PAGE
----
Unfortunately, when manufactures apply the term “Next Generation” to firewalls, they may be misleading the marketplace.  As Ofer says, a firewall, by definition, performs white listing, i.e. policy enforcement. One of the key functions of a NGFW is the ability to white list applications. This means the applications that are allowed must be defined in the firewall policy. On the other hand, if you are defining applications that are to be blocked, that’s black listing, and not a firewall.

Also note that Next Generation Firewalls also perform Intrusion Prevention, which is a black listing function. So clearly, NGFWs perform white listing and black listing functions. But to truly earn the right to call a network security appliance a “Next Generation” Firewall, the device must enable application white listing. Adding “application awareness” as a blacklist function is nice, but not a NGFW. For more information, I have written about Next Generation Firewalls and the difference between UTMs and NGFWs.

 

Stiennon’s confusion between UTM and Next Generation Firewall

Richard Stiennon has published a blog post on Netasq, a European UTM vendor called, A brief history of firewalls and the rise of the UTM. I found the post indirectly from Alan Shimmel’s post about it.

Stiennen seems to think that Next Generation Firewalls are just a type of UTM. Shimmel also seems to go along with Stiennon’s view. Stiennon gives credit to IDC for defining the term UTM, but has not acknowledged Gartner’s work in defining Next Generation Firewall.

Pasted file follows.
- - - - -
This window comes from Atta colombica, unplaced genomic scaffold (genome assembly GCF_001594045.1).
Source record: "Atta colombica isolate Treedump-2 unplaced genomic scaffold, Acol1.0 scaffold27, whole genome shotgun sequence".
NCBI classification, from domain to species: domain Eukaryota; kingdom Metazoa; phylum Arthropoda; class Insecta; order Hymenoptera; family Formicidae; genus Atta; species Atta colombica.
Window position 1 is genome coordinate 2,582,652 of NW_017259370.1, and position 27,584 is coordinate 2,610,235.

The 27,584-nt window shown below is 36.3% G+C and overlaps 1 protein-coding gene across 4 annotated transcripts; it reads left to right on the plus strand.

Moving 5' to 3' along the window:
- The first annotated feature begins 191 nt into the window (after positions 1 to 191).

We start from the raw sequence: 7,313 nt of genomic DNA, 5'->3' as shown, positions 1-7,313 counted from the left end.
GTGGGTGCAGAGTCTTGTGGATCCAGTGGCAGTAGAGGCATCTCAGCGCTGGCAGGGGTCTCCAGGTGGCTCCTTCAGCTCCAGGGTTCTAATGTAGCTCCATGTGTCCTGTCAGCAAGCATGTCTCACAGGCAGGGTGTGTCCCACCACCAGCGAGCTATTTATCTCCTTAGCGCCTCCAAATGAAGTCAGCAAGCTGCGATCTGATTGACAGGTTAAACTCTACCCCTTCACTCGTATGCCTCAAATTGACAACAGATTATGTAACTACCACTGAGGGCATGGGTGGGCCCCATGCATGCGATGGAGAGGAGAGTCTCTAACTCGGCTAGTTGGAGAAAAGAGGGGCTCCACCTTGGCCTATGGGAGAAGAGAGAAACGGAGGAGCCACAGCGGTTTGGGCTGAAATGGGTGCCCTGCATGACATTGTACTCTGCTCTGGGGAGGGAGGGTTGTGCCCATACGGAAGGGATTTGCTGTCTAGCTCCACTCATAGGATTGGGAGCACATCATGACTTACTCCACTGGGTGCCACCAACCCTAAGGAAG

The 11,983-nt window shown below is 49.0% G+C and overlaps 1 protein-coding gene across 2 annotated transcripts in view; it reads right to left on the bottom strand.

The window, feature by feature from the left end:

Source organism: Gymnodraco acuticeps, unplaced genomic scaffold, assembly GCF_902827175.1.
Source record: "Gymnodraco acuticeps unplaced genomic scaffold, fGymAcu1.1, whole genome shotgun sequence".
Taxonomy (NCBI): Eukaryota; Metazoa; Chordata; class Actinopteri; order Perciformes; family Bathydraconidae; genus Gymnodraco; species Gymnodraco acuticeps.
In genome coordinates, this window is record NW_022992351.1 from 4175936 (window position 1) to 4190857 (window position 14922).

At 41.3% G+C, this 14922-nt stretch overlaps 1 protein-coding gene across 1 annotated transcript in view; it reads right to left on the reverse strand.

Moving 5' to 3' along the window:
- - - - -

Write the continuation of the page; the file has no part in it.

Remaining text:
My purpose here is not to get into a debate about terms like UTM and NGFW. The real question is which network security device provides the best network security “prevention” control. The reality is that marketing people have so abused the terms UTM and NGFW, you cannot depend on the term to mean anything. My remarks here are based on Gartner’s definition of Next Generation Firewall which they published in October 2009.

All the UTMs I am aware of, whether software-based or with hardware assist, use port-based (stateful inspection) firewall technology. They may do a lot of other things like IPS, URL filtering and some DLP, but these UTMs have not really advanced the state (pardon the pun) of “firewall” technology. These UTMs do not enable a positive control model (default-deny) from the network layer up through the application layer. They depend on the negative control model of their IPS and application modules/blades.

Next Generation Firewalls, on the other hand, as defined by Gartner’s 2009 research report, enable positive network traffic control policies from the network layer up through the application layer. Therefore true NGFWs are something totally new and were developed in response to the changes in the way applications are now written. In the early days of TCP/IP, port-based firewalls worked well because each new application ran on its assigned port. For example, SMTP on port 25. In the 90s, you could be sure that traffic that ran on port 25 was SMTP and that SMTP would run only port 25.